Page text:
The religious capital of Belgium with a huge number of architectural monuments and beautiful sights is the modest little Flemish town of Mechelen. It is the main center of carillon music or, more simply, bell ringing. In French, the name of the city sounds like Malin, which is where the famous Russian phrase “raspberry chime” comes from.
Geography of Mechelen
Ludwig van Beethoven’s ancestors lived in Mechelen for several generations, but in search of a better, more dignified life, Beethoven’s great-grandfather moved his family to the small German town of Bonn.
The city of Mechelen is located between Antwerp and Brussels. The trip that from Brussels by train takes about 20-30 minutes. For those who travel in Belgium by private car or a rental car, to Mechelen you must take the E19 in the direction of Brussels to Antwerp.
Mechelen is home to about 80,000 people in an area of 65 square kilometers. By Belgian standards, the city is one of the 15 largest cities in that country.
As is often the case in Flanders, the population of some towns has a nickname that is associated with some historical event. Thus the inhabitants of Mechelen were given the name of “dampers of the moon” because one night in 1687 an unsober citizen, walking home from a beer house, saw a fire in the cathedral of St. Rombaut and stirred up the whole town. Residents hastily created a living chain to pass buckets of water upstairs. But before the water was up, the glow immediately disappeared as the moon hid behind the clouds. As it turned out, the townspeople mistook the glitter of the moon for a fire and tried vigorously to put it out.
Main attractions in Mechelen
Mechelen, thanks to its unique Royal Manufacturers De Wit, is an authority on the purchase, sale, creation, storage quality and study of tapestries. Thousands of guests come to town every year to visit this atelier. In keeping with values and tradition, tapestries are woven exclusively by hand. Since 1989, De Wit has also been restoring antique tapestries. But above all, the company is known for its canning methods, which were developed by De Wit employees and they are constantly being improved.
The city is also proud of its oldest and world-famous Royal Carillon School. Students from all over the world come here to learn to play the world’s largest instrument. On weekends, students play live carillon for residents and tourists, and summer evening concerts are held on Mondays from June through September.
The river Daile runs through the city, and a canal called Mechelen-Löwen runs along its outskirts, so from there you can take a boat to the Plankendal Zoo. There you can see very rare animals that live in all corners of the earth. In general, this amazing town is focused on children and that is why it is located Plankendal Zoo, a walk through which will be very exciting and instructive for every kid.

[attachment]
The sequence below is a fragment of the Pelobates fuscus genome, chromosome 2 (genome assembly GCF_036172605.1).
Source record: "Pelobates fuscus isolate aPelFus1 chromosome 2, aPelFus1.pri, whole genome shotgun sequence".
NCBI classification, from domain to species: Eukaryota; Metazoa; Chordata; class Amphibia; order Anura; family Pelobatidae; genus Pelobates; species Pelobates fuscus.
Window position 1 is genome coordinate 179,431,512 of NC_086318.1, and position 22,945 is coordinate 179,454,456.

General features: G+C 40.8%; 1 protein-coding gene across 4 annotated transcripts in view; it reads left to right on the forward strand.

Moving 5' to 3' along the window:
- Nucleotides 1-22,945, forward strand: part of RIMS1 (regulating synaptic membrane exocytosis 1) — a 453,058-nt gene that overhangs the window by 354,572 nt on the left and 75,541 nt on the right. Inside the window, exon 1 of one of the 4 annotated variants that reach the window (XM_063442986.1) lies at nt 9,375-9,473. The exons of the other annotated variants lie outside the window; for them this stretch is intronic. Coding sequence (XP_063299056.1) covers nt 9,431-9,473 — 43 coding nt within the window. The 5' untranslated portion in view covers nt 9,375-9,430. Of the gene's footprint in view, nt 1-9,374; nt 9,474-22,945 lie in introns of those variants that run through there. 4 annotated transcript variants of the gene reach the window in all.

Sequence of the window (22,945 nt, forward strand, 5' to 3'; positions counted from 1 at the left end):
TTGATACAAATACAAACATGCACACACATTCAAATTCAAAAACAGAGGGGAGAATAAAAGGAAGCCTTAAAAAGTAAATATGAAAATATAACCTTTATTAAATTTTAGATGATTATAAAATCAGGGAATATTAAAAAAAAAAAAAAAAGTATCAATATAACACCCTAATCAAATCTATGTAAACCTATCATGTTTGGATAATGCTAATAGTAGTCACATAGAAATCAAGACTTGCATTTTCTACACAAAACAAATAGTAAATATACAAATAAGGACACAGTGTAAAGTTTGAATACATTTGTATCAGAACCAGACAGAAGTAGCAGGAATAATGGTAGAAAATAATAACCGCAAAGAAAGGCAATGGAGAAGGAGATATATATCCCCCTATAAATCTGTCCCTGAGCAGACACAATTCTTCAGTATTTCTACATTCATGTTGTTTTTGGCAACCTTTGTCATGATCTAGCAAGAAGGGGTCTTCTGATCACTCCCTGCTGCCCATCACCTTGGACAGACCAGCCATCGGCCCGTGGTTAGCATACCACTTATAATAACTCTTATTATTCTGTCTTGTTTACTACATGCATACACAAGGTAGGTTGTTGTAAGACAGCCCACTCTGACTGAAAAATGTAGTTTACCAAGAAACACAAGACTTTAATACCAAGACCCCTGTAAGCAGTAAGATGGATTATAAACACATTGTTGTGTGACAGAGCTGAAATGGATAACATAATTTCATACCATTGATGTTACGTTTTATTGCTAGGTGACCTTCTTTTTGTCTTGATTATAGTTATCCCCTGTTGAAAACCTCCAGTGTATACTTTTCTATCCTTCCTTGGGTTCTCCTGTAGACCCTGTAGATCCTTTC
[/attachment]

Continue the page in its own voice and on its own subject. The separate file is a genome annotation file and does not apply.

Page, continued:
The most famous attraction of Mechelen is the huge Gothic building, the Cathedral of St. Rumbold. This cathedral is of world significance, which is why it is included in the UNESCO lists of cultural heritage. Some of his relics are now transported to Egypt to the main museum in Cairo, where they can be admired by all.
The construction of this cathedral began during the thirteenth century, when the city of Mechelen was on a pedestal of economic prosperity, and it was supposed to symbolize its wealth. According to the ambitious project, the building was to be the tallest in the Christian world and throughout Europe, namely 160 meters high. But the war of the sixteenth century, which provoked a sharp decline in the economy, stopped the construction and the cathedral since then has a height of only 97 meters.
The cathedral has two carillons with a total of 98 bells. The largest bell is the Salvador, which weighs almost 9 tons. The total weight of all the bells is about 80 tons. They were all cast at completely different times, beginning in the 16th century and ending as late as the middle of the 20th.
A staircase with 514 steps leads to the top of the cathedral and passes through the floors where the carillons are located. At the end of the long staircase is an observation deck from which you can admire the whole city of Mechelen, and if you want and very good weather you can see Antwerp and Brussels.
The cathedral has a collection of several paintings by famous masters, including the “Crucifixion of Christ” by Van Dyck himself. The building is decorated with stucco of many different trends, from the Baroque to Classicism.
The next landmark of cult importance is the Church of Peter and Paul, built at the end of the seventeenth century in the Baroque style. It is considered a valuable architectural monument and has a significant and rich collection of paintings.
Another architectural treasure is St. John’s Cathedral, dating back to the fifteenth century and built in the fashionable Baroque style of the time. The pride of the cathedral is the altar decorated by Rubens and his famous masterpiece, the Adoration of the Magi.
A unique place is the Toy Museum, where even adults turn into frolicking children. There is a huge and unique collection of different toys, there are also interactive games, which are complemented by thematic compositions. There is also an entertainment and educational center “Technopolis” designed for older children.